Janus Metz’s astonishing film follows a six-month tour of duty in Helmand province’s Armadillo army base with a platoon of Danish soldiers, Team 7. With 170 British and Danish soldiers stationed at the camp less than a kilometre from known Taliban forces they must balance the safety of the country, the importance of their mission and the needs of local people if their stay can be deemed a success in any way. This is an even-handed affair, no-one comes out of proceedings without blemish, but it also allows you to empathise with the soldiers and the frustrations they face. Such is the skill with which the film is constructed (there are strong character and narrative arcs, innovative camera work and editing as well as an exemplary and immersive score) that it is easy to view Armadillo as a more immediate version of Jarhead. The most shocking aspect of Armadillo though is that it is not fiction but a documentary.
The United Nations’ efforts in Afghanistan are often sidelined in the news in favour of reporting the activities of the US forces and any national interests but there are, of course, a great many countries involved in the effort to remove the Taliban resistance. Team 7 are based in the camp Armadillo in Helmand province, accompanied by British troops also stationed there. We follow the fresh recruits from their final fling in Denmark (all strippers and booze), the tearful departures at the airport to their eventual deployment in the heat of the Afghan countryside. Every day they are promised ‘a challenge and an adventure’ but the combination of constant gunfire, mixed with a lack of one-on-one encounters with the enemy takes its toll – they are constantly alert but have failed to experience conflict first hand. Keeping peace with the civilians caught in the middle doesn’t make things any easier as they have no point of reference as to who is innocent, who is trying to extort the army and who is Taliban.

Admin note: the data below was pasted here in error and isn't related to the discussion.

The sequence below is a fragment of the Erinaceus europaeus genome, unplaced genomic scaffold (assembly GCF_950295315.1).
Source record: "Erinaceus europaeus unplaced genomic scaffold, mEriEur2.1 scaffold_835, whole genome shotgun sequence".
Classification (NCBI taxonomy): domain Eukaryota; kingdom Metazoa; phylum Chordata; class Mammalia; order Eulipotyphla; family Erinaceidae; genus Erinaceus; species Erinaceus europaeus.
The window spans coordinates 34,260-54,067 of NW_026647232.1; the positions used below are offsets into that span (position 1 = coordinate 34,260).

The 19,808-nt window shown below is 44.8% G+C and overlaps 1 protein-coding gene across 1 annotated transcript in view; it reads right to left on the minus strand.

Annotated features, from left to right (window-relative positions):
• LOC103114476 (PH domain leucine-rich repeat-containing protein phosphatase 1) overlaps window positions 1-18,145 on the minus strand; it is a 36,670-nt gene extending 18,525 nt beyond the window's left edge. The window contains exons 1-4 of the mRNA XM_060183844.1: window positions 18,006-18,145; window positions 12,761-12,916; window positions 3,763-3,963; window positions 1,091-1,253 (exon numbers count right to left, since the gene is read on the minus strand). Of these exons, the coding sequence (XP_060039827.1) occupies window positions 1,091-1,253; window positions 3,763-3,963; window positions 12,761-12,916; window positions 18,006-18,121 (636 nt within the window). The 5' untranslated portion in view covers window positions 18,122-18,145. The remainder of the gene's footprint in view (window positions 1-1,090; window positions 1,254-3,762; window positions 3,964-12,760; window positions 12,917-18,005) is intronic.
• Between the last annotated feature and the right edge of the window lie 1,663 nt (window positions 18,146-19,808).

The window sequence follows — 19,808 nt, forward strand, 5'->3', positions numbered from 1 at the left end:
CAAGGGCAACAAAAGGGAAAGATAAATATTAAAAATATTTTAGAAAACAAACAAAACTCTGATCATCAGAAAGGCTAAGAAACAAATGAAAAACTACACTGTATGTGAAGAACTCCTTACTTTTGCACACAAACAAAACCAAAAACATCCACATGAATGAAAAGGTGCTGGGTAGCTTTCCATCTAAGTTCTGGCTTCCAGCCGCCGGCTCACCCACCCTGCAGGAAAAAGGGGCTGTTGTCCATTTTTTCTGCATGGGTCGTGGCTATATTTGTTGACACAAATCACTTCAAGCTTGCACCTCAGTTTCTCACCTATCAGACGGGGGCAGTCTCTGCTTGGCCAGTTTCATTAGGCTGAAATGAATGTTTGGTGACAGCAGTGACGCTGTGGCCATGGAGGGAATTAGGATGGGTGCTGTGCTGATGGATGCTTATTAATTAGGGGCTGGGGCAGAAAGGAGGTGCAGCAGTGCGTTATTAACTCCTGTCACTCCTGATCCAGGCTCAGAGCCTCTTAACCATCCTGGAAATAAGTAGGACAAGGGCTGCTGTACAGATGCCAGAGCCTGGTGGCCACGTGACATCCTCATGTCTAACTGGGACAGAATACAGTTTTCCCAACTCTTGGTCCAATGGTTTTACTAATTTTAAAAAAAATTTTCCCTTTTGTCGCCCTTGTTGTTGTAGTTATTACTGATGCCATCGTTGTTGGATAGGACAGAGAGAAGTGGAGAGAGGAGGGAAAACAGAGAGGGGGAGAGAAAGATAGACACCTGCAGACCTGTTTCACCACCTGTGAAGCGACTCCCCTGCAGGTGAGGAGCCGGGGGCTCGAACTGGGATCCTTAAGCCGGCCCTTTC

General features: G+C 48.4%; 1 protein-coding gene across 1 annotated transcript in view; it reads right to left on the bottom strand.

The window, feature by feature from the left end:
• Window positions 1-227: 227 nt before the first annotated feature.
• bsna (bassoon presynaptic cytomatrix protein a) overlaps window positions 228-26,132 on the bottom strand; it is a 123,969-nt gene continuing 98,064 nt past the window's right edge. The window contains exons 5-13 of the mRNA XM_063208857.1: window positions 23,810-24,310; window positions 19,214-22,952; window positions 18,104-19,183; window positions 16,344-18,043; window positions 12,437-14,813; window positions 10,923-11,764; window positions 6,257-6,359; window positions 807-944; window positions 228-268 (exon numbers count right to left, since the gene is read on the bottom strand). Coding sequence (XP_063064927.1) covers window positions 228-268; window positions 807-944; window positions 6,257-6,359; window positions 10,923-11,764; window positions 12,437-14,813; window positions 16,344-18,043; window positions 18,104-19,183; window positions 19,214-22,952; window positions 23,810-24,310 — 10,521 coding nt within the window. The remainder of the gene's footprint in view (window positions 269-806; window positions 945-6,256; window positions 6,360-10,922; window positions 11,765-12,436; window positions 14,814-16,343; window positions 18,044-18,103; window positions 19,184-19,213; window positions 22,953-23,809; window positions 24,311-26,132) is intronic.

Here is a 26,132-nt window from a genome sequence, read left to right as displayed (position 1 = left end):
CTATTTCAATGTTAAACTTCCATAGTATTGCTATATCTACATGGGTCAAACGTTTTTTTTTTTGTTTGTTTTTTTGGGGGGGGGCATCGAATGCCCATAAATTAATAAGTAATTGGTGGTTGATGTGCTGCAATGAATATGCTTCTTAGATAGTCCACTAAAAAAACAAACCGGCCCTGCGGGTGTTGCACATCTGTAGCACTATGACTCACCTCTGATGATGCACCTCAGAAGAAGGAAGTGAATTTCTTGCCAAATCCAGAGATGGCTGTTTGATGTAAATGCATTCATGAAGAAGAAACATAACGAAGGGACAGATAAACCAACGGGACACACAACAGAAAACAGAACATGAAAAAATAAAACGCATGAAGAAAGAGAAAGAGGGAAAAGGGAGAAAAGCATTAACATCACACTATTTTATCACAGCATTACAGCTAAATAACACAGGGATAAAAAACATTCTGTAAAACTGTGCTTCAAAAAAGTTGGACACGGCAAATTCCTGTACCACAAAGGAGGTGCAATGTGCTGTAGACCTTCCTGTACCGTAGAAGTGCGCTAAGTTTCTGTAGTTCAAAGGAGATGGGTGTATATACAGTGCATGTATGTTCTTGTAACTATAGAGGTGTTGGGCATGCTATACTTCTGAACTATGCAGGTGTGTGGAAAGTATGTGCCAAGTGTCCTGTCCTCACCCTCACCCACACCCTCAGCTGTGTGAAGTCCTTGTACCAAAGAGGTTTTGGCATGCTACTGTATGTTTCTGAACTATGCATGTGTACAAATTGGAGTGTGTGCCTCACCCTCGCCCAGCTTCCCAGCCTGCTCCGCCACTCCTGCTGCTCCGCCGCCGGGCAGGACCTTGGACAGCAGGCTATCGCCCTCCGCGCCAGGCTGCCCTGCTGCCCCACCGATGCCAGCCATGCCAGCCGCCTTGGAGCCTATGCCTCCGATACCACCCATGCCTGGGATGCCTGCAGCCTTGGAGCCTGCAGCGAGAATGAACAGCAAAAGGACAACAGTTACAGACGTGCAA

Janus Metz and his cameraman Lars Skree were given unprecedented access to film the soldiers during their tour, from preliminaries to the conclusion of their return home. It is an intimate and immediate film that, in order to make the viewer identify with the team rounds out certain ‘characters’ to provide proceedings with a narrative and emotional direction, notably shy but eager Mads and the team’s medic Kim. What is striking is how the film goes to great lengths to explain the soldiers’ frustration at the lack of face-to-face encounters; it’s not as though they have a death wish but the nature of their deployment and the excess testosterone creates frustration and a need for action. Indeed an early, long distance encounter is scuppered by jammed weapons and a lack of awareness of the danger of bullets. Day to day work seems more focussed on ascertaining whether stray coalition bullets have killed local cows or trying to persuade frightened villagers to reveal information. Eventually this need for encounter transpires when the group finally face the Taliban in direct conflict, a sequence that, for a large part, relies on subjective point of view camerawork that really places the viewer in the heart of the claustrophobia and confusion of the situation. The outcome is harrowing and callously matter-of-fact, an insight into the realities of even a minor skirmish that is deeply uncomfortable on any human level. Unsurprisingly Armadillo caused a great deal of controversy and soul searching when it was released in Denmark.
Engrossing and compelling, Armadillo is less a document about the war in Afghanistan and more a journey into how men can act in ways that civilians facing increasingly sanitised news coverage cannot begin to understand. It is never judgemental about its subjects, the enemy or the people of Afghanistan and, as such, provides no answers even as, of itself, it affords no accusations. Through the film we can relate to and sympathise with these young recruits even when their exuberance leads some of them down dark and uncomfortable roads. Some might question Armadillo’s use of narrative cinema devices to create a 100-minute story out of six months of embedded footage or the use of mood-enhancing music to create tension and empathy but it rewards the viewer with insight and understanding that a more traditional documentary would struggle to achieve. A remarkable, engaging but challenging piece of documentary cinema.